Himalayan Shamanism


Shamanism, practiced globally, involves shamans connecting with subtle realms through altered states of consciousness or trance. In the Himalayas, this practice is known as Ghaṇa Puruhiti Vidyā (घण पुरोहिति विद्या). The term ‘Ghaṇa’ (घण) is derived from ‘Ghana’, meaning ‘cloud’ in an indigenous context. ‘Purohiti’ (पुरोहिति) refers to a priest or one who conducts religious rituals and ceremonies, while ‘Vidyā’ (विद्या) means knowledge or science. Thus, Ghaṇa Puruhiti Vidyā translates to “the science of the priest of the cloud.”

In this tradition, practitioners worship and conduct rituals dedicated to Deva Purohita, a revered Shiva Gaṇa who serves as the priest for all Shiva Gaṇas. Originally known as Nāgamaya, Deva Purohita is central to the practices of these Himalayan shamans, who may also be referred to as ojha, gur, or jhakri.

According to Siddha Dharma, Himalayan shamans follow the traditions of Shiva and Shakti, engaging deeply with the spirit world. These shamans serve as healers, curing diseases and conducting various rituals. They possess skills in divination, guidance, Ayurveda, herbalism, and elements of alchemy (rasāyana), as well as in astrology (jyotish). Their roles also include acting as mediums, facilitating communication between humans and various entities such as devī (goddesses), devtā (gods), and spirits including bhūt, preta, dānava, and ancestors.

Within this rich tradition, there are other types of shamans known as Gur, who typically connect with a specific deity or spirit. Unlike the Gur, a practitioner of Deva Purohiti Vidyā can mediate between humans and a wide array of divine and spiritual beings, including ancestral spirits and other yonis (realms of existence).

Learning Ghaṇa Purohiti Vidyā is a rigorous and practical endeavor, requiring apprenticeship under a knowledgeable guru. Aspiring shamans must master various esoteric and practical skills including alchemy, astrology, the use of mantras, yantras, and ṭoṭakā (magical rituals). Training also encompasses the arts such as music and dance, which are integral to shamanic rituals. Understanding the nuances of vocal tones and sound production is crucial, as is learning to navigate interactions with men, women, and children according to specific protocols.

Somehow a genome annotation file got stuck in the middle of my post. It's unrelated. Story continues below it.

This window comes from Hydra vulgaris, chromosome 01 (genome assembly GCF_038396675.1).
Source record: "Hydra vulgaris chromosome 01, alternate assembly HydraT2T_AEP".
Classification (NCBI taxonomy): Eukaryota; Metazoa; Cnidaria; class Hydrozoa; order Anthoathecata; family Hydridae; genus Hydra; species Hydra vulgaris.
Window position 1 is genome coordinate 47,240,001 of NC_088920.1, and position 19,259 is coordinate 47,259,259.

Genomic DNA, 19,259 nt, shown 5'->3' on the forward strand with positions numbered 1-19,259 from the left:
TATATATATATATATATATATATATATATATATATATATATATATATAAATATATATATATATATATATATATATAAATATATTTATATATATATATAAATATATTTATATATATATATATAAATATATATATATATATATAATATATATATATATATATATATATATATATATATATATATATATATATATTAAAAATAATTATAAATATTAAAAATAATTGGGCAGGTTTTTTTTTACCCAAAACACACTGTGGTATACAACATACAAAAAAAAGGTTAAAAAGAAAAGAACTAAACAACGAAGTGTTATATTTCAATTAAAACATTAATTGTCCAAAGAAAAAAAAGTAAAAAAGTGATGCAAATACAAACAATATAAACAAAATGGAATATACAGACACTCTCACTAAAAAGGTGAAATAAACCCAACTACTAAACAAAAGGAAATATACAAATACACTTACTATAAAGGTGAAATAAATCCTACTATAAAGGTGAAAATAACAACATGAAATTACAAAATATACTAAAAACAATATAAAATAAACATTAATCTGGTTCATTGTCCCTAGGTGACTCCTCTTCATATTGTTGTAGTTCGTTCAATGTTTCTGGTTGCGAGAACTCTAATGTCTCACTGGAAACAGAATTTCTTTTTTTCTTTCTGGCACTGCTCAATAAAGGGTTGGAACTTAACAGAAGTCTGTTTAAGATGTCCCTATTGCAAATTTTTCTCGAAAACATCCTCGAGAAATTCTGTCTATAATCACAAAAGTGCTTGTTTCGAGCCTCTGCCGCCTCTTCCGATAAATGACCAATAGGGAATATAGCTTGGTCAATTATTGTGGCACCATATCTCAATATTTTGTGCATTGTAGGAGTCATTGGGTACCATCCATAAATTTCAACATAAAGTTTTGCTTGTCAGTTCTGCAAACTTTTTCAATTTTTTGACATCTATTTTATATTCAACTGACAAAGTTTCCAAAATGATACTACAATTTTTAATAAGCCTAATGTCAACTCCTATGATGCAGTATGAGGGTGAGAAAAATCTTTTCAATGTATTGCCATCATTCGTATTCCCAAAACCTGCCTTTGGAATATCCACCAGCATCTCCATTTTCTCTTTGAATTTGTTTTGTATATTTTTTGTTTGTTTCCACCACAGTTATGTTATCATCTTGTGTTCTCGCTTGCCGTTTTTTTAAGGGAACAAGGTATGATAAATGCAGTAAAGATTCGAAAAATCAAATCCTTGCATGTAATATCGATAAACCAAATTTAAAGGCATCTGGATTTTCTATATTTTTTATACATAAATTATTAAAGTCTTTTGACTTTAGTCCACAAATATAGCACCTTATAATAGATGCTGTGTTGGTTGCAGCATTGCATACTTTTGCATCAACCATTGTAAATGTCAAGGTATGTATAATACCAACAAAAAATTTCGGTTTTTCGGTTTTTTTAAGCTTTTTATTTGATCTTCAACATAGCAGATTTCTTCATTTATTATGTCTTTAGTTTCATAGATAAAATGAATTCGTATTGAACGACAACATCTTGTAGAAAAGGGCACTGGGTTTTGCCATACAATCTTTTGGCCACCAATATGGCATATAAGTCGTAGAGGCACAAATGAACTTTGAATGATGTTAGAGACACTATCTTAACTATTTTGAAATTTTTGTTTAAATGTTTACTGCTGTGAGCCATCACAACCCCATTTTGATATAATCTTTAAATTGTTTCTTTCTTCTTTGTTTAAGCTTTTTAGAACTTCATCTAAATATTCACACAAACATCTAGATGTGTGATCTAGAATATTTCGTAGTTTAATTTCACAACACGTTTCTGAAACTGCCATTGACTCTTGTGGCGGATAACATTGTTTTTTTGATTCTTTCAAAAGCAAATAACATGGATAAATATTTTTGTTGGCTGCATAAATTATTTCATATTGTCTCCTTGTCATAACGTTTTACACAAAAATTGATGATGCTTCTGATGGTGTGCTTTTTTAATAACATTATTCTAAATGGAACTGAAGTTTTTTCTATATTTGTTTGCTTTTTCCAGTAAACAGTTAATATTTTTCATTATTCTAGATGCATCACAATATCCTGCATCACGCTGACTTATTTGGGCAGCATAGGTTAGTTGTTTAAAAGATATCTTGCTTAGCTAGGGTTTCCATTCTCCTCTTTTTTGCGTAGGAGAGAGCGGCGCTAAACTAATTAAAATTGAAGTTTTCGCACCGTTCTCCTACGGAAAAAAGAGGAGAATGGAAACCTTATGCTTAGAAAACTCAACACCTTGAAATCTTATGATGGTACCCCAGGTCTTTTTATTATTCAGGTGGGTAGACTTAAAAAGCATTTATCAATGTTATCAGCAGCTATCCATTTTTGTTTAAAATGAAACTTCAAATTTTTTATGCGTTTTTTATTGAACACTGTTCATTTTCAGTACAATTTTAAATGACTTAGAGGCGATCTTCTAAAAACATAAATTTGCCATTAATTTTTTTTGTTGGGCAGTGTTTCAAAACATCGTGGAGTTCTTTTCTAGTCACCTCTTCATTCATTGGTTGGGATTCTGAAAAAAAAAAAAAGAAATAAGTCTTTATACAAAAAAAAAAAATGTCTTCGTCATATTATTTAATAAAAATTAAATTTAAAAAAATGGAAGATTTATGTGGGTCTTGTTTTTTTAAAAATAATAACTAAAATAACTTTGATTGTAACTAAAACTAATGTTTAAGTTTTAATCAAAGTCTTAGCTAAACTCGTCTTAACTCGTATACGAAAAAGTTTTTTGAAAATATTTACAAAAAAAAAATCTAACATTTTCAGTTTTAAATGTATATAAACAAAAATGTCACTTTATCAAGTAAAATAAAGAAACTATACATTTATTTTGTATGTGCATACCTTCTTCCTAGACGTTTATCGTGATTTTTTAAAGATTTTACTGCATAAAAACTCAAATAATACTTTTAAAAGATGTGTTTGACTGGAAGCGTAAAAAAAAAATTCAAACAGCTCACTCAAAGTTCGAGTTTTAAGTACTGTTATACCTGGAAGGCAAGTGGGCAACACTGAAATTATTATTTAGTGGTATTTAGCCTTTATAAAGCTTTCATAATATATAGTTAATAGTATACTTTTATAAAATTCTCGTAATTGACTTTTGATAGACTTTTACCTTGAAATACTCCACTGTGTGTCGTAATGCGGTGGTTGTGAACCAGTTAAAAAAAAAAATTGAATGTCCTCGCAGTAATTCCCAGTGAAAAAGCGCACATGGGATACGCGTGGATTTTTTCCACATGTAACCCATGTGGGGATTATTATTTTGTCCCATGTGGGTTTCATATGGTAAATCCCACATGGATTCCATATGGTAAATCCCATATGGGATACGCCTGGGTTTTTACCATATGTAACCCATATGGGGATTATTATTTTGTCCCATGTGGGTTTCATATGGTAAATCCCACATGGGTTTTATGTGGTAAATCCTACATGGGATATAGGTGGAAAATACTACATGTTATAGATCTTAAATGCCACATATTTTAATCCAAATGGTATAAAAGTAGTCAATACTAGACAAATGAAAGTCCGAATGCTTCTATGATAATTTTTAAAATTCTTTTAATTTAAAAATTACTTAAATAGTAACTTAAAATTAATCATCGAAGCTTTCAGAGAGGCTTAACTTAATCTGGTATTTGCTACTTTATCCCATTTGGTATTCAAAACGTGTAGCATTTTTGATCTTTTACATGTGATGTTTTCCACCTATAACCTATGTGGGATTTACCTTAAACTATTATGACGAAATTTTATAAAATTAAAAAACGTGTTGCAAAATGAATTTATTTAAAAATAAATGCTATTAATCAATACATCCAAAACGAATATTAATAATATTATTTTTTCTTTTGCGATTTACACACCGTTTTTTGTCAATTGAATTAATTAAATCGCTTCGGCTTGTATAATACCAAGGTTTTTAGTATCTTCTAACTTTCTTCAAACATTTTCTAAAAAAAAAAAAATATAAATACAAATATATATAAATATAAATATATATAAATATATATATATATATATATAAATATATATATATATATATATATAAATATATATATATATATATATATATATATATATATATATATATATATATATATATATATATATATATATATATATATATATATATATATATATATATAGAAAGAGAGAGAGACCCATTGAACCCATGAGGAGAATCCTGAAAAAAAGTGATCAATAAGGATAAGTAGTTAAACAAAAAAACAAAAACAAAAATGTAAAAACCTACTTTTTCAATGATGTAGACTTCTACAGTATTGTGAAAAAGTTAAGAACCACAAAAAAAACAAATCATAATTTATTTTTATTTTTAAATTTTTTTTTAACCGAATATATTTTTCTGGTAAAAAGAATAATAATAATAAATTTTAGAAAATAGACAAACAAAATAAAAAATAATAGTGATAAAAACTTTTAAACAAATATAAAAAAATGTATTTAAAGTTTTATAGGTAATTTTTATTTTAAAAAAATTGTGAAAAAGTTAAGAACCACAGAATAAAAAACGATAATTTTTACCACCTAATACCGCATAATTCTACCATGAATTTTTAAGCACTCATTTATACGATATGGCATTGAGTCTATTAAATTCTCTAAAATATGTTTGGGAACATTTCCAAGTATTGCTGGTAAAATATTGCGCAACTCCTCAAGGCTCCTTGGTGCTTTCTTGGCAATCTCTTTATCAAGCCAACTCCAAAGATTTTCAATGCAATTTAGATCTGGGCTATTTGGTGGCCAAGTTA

Ghaṇa Purohiti vidyā is the basic fundamental vidyā in shamanism. There are no books. It is primarily an oral tradition. It is usually taught in different sections. Sometimes scrolls are created to teach this vidyā. And sometimes the secrets of himalayan shamanism are taught by writing or drawing on mud or stone.

In Siddha tradition of himalaya , hiamalayan shamanism or Ghaṇa Puruhiti Vidyā is divided in two parts- Krishṇa Purohita and Shukla Purohita. Krishṇa Purohita focuses on tantra aspect and perform dark magic rituals while Shukla Purohita are mediums and gur or shaman of devī devtā.

As per Maha Siddha Ishaputra, himalayan shamanism is called ghaṇa purohiti vidyā also because the shaman meditates and visualize an electric illumininated iridiscent orb or cloud. It is refered to as cloud because it does not have a fixed form and changes its shape and size much like a cloud. By meditating on this cloud, shamans accomplish their work which could involve communicating with devi, devta or other beings and even to gain healing power from it. This iridescent cloud acts a a portal for the shaman. The vidyā of himalayan shaman is connected with this divine cloud. Practitioner of ghaṇa purohiti vidyā worships, meditates, visualize and connect with this divine iridescent cloud.

Hasta Cinha or Symbol

Upon entering the practice of Ghaṇa Puruhiti Vidyā, initiates begin by creating a symbolic impression of a part of their body. This ritual, performed on a purified surface, involves using kumkum or another red pigment to mark the chosen body part, which is then pressed against a medium such as stone, cloth, paper, or more traditionally, bhojapatra or papyrus bark—materials revered in tantra for crafting yantras.

This imprint, known as a cinha, serves as a personal and spiritual symbol of the practitioner’s commitment to the path. Depending on the ritual’s requirements, the cinha may be preserved in a sacred space, burned, or offered to a river. Commonly, if the imprint is of the palm, it is referred to as Hasta Cinha. However, it is not restricted to the palm; impressions of feet, the tongue, ears, forehead, or even the nose are also used, reflecting the individual shaman’s unique approach.